'I would never go near a Botox party again': Woman's warning after lip injections go horribly wrong

Rachael Knappier’s botched lip augmentation. Image via Facebook.

A U.K woman is taking action after a last-minute decision to get lip injections nearly ended in disaster.

In August of this year, Rachael Knappier attended a Botox party at her friend’s home in Leicester, England, intending on receiving only a few injections to help erase the wrinkles in her forehead.

After a few glasses of prosecco, the 29-year-old decided to also have her lips done at a discounted rate.

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“My friend had raved about this beautician and how great she was so I decided to go ahead,” Knappier told The Sun. “The beautician – who I assumed at the time was a nurse – didn’t ask me to sign any consent forms so alarm bells should have rung. But being at a party with friends took away all the seriousness of having filler injected into my face.”

Image via Facebook.

Knappier said the beautician had noticed a bump on her lip from a teenage injury and offered to inject some filler.

“To be fair, she told me to go and have a think about it in the kitchen but she’d found my weakness,”  she said. “My lip is the one thing that really bothers me about my appearance.”

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The beautician applied some numbing cream and began the injections which Knappier calls “very painful.” A few hours later, her lips began to swell and Knappier called the beautician in a panic.

Image via Facebook.

“She was visibly shocked, clamped her hands over her mouth, told me I was having an allergic reaction and that I needed to take antihistamine and get to [hospital],” she recalled. Doctors concluded Knappier wasn’t having an allergic reaction, and advised her to have her lip filler dissolved.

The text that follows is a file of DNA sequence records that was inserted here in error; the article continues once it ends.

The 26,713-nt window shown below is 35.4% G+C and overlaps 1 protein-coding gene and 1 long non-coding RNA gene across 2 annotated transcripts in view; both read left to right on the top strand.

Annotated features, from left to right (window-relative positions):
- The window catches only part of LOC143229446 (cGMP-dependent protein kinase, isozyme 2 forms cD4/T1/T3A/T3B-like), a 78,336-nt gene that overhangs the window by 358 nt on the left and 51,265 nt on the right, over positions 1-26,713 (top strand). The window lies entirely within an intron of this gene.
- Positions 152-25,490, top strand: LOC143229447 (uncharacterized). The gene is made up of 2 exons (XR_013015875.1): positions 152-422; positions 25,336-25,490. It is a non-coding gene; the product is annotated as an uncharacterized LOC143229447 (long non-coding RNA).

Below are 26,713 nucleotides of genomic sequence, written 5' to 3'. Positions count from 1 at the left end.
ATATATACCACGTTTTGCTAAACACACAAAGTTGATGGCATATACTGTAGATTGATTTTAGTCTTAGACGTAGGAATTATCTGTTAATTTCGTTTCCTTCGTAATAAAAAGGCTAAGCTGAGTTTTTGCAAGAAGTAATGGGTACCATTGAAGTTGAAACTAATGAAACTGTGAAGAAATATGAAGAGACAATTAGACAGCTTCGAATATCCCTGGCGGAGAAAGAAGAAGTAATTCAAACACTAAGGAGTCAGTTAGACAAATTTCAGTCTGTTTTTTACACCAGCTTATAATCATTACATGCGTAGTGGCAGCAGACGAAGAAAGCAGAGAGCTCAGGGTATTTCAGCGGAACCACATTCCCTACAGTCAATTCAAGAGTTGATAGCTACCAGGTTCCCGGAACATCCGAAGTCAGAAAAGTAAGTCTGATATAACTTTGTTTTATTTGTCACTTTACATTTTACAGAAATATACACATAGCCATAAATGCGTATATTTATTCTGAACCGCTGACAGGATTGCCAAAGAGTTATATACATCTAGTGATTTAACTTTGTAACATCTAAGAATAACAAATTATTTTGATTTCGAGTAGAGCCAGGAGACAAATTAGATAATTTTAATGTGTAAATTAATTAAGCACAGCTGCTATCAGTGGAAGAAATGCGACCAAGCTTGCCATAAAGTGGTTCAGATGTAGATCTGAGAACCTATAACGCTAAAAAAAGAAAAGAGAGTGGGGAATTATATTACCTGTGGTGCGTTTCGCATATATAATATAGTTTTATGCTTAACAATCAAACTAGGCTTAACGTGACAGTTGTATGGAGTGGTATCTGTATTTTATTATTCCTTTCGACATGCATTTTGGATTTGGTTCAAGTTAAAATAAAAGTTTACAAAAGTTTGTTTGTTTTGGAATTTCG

Once home, the pressure from the injection had caused her top lip to split open.  Knappier’s mother suggested she contact The Consultant Clinic in London, a non-surgical aesthetic enhancement clinic that she had followed on social media.

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“The owner told me I needed to get to London immediately and that she’d have an emergency doctor waiting for me,” Knappier said. “She said that, based on looking at my pictures, her medical team suspected vascular occlusion, meaning that the filler had been injected into an artery and could lead to necrosis – death of soft tissue. I honestly thought I was going to die.”


 

Knappier was given several doses of dissolving agent into her lips that began to reduce swelling nearly 72 hours later. Now, three months later, she says her lips are almost back to normal.

After her botched procedure, Knappier learned that her beautician had been previously released from prison months earlier, and said she is planning on taking taking legal action against the woman who she says, was not qualified to perform the procedures.

“I would never go near a Botox party again. I’m cross that I didn’t do my research and just assumed that everyone who injects Botox and fillers has been to medical school,” Knappier admitted. “I could have had the same reaction to the filler with a doctor but the difference is that they would have known what to do to treat it.”

Knappier has contacted the founder of the Safety in Beauty campaign, Antonia Mariconda, to discuss implementing regulations in the U.K. that would prohibit unlicensed medical professionals from performing cosmetic enhancements. She has also created an online petition urging the British government to implement regulations to prevent another person from receiving injections from anyone other than a licensed nurse, doctor or dentist.

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